Starbucks Signs Up To National Childbirth Trust Charter To Support Breastfeeding Mums
Starbucks has signed up to a national charity’s charter to ensure there is a supportive environment for breastfeeding mums on the high street.
The coffee shop is the first to be signed up to the National Childbirth Trust’s ‘Parent Friendly Places Charter’, and has pledged to provide a parent-friendly environment in their 800 stores across the country.
The Charter hopes to make sure parents feeding their children on the high street, whether that be by breast, bottle, or in a high chair, don’t feel ashamed.
“We want all of our customers to have a good experience at Starbucks and we recognise that parents out on their own with very young children, sometimes for the first time, appreciate some support,” said Rhys Iley, vice president of operations for Starbucks.
“Through working with NCT we have already refreshed our training and improved our facilities. We hope parents of young children visiting our stores will let us know, there and then, if there is anything we can do to improve their experience.”
Signing up to The NCT Parent Friendly Places Charter means companies will commit to ensuring a warm welcome for parents with children, a place to feed babies without judgement and help and assistance from staff.
Organisations signing up to the Charter complete a training programme, designed by qualified professionals from NCT, that hopes to increase understanding of the needs of parents with young children or babies.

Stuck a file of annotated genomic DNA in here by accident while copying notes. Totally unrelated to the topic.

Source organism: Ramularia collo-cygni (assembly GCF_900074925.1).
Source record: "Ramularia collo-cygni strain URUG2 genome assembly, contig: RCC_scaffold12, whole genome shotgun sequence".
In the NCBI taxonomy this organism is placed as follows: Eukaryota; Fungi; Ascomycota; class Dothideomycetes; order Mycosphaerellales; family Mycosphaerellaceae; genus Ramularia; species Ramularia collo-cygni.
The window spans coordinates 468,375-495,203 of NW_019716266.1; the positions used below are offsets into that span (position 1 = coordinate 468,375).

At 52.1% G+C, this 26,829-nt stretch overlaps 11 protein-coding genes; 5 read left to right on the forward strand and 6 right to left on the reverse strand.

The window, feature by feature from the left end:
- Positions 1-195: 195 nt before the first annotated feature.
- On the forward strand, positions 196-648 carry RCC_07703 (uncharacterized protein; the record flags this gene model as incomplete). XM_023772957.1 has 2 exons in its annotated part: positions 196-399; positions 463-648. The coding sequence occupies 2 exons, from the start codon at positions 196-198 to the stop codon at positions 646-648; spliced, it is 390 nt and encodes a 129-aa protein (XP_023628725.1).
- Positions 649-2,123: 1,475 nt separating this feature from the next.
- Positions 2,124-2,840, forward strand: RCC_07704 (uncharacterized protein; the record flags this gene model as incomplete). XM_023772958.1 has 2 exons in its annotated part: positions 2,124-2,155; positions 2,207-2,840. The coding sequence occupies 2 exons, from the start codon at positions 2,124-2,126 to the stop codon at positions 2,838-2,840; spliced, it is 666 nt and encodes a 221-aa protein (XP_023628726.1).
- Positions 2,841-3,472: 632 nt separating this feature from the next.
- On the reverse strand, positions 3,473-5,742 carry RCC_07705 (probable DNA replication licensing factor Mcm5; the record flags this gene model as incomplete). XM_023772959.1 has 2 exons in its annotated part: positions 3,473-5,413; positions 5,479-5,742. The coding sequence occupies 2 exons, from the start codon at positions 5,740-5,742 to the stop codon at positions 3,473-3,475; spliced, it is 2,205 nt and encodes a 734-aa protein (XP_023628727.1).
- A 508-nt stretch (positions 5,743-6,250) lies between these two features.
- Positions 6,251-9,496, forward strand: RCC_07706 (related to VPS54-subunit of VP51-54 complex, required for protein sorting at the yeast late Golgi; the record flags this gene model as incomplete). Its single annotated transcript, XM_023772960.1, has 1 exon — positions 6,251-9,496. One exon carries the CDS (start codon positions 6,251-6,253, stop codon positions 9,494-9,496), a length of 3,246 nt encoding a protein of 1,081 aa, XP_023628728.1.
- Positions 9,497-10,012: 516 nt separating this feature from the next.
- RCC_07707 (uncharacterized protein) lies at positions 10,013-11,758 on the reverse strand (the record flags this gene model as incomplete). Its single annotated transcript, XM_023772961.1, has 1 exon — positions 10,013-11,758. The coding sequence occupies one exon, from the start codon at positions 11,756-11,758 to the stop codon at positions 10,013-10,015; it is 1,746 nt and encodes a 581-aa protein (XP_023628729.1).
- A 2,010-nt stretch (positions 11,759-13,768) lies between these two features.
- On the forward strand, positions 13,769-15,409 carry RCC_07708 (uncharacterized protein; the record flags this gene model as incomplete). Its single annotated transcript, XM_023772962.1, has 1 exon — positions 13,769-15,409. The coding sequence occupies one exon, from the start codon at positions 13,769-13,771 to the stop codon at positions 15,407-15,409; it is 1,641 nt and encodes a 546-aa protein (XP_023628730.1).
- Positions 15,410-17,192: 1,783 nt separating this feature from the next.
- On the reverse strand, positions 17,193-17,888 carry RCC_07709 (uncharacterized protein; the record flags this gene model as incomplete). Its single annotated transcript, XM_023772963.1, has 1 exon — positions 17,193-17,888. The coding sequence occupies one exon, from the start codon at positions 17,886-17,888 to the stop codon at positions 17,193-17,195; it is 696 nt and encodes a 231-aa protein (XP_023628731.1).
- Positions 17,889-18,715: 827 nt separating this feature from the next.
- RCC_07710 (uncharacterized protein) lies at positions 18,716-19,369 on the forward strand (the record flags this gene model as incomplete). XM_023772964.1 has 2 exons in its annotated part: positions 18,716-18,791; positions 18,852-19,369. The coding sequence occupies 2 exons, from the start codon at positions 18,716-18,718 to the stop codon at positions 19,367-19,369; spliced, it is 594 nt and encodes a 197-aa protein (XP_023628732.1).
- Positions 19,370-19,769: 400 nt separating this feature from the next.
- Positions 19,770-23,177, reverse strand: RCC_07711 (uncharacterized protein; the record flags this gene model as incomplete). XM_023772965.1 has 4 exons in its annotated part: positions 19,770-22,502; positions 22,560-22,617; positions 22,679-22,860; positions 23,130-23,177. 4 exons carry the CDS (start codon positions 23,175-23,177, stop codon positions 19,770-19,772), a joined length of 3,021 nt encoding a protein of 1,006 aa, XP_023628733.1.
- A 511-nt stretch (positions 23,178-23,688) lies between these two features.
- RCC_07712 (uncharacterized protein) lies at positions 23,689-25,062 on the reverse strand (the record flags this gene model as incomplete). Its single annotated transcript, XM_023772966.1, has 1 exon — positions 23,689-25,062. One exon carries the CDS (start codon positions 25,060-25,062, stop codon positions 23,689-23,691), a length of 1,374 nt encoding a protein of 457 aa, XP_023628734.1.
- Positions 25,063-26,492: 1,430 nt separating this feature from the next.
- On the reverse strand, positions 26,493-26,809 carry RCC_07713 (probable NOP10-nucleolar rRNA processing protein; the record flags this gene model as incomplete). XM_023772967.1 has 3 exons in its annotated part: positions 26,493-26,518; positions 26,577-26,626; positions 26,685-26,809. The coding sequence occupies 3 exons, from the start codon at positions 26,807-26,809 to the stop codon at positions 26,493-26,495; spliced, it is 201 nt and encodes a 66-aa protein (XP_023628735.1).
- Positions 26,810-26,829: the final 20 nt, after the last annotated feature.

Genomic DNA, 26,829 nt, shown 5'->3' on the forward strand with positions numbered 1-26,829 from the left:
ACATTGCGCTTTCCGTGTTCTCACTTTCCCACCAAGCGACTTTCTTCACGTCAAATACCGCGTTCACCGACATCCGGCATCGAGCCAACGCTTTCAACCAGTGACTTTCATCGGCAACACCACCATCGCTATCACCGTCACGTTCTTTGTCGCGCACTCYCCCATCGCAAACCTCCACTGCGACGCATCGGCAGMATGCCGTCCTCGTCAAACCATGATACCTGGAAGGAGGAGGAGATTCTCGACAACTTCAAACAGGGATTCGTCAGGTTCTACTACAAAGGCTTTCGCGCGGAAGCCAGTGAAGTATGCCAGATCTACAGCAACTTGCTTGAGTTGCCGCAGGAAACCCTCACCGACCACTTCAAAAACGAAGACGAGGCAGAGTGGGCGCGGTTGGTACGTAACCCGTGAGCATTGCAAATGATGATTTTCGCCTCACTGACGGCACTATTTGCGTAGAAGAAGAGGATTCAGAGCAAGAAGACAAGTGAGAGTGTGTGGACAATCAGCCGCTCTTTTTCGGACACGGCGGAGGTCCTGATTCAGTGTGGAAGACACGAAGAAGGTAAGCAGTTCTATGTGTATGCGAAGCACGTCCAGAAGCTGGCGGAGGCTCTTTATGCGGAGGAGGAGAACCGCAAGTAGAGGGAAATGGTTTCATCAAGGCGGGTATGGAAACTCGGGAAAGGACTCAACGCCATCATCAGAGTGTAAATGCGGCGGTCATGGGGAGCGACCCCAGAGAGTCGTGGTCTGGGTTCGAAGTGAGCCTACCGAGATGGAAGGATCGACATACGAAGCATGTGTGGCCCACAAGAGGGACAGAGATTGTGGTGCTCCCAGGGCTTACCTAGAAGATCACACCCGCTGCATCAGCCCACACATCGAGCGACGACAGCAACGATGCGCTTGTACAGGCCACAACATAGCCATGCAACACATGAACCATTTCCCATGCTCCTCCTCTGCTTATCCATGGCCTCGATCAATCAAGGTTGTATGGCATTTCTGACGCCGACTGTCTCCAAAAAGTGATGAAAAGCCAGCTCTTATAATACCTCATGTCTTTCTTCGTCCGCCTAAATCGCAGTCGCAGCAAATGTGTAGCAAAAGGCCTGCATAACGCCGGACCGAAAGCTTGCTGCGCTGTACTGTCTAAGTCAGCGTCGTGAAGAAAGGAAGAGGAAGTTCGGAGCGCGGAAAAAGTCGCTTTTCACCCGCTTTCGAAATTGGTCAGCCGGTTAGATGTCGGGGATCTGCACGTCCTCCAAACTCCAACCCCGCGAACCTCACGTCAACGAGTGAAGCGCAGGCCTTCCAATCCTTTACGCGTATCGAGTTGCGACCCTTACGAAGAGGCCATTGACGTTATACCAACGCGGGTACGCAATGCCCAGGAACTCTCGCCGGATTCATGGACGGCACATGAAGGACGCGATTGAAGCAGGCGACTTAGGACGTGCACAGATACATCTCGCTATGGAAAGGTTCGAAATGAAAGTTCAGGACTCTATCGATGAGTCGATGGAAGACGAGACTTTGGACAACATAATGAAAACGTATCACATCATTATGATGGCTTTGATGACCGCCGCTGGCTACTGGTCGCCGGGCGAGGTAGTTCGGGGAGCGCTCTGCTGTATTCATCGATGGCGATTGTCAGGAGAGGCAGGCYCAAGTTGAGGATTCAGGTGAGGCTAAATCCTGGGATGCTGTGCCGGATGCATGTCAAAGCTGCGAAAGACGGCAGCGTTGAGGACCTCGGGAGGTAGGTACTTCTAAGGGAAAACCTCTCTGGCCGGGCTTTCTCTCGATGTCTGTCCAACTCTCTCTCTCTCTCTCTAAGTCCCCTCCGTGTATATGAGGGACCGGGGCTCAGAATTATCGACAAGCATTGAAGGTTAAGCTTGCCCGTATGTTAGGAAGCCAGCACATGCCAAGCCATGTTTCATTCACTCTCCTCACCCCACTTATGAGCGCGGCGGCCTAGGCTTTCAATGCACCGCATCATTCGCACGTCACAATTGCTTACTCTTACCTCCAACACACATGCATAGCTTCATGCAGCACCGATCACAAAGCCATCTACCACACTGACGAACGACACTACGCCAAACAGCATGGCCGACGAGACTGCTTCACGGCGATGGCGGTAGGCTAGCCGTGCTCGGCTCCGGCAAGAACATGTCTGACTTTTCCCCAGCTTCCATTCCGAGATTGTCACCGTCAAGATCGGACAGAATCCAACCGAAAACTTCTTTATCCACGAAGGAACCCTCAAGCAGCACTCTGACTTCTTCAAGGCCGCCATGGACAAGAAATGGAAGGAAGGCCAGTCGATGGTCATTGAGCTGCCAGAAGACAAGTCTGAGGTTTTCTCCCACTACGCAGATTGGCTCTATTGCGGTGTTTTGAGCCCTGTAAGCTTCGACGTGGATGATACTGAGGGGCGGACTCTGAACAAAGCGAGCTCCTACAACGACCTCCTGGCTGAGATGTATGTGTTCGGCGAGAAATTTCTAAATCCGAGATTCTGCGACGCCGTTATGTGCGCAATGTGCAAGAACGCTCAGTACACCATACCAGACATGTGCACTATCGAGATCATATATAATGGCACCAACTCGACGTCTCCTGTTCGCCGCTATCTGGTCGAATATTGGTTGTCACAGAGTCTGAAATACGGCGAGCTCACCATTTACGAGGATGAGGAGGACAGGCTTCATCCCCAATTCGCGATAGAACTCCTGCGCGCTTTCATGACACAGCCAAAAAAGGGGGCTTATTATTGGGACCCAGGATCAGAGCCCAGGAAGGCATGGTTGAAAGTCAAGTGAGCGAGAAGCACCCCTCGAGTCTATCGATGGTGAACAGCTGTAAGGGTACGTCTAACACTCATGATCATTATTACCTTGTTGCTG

The training was delivered to Starbucks baristas across the country and stores will now display the NCT Parent Friendly Places badge via a window sticker.
Dr. Sarah McMullen, head of research and quality at NCT said: “We are proud to launch the first Parent Friendly Places partnership on the High Street with Starbucks, so that parents with young children feel welcome and supported when they walk into a store.”
McMullen continued: “We know from our members, that many struggle with unwanted attention and comments on their feeding method whether it’s by breast, bottle or in a high chair, when out and about with their baby or child.
“It’s important that parents feel reassured they have the support of staff and won’t be judged.
“We also know that it can be a challenge for establishments to understand and assist with the needs of parents with very young children.
“We believe this Charter will address the challenges parents face on the High Street and hope that other retailers will follow suit in becoming more parent-friendly.”
Siobhan Freegard, founder of ChannelMum.com, told The Huffington Post UK: “While this scheme will undoubtedly help parents find a family-friendly café, it’s sad and also rather telling than we need it.
“Parents with young children should be welcomed far more widely, as they are in other cultures, rather than seen as a niche market.”
To find out more about the Charter and other organisations that sign up, visit NCT’s website.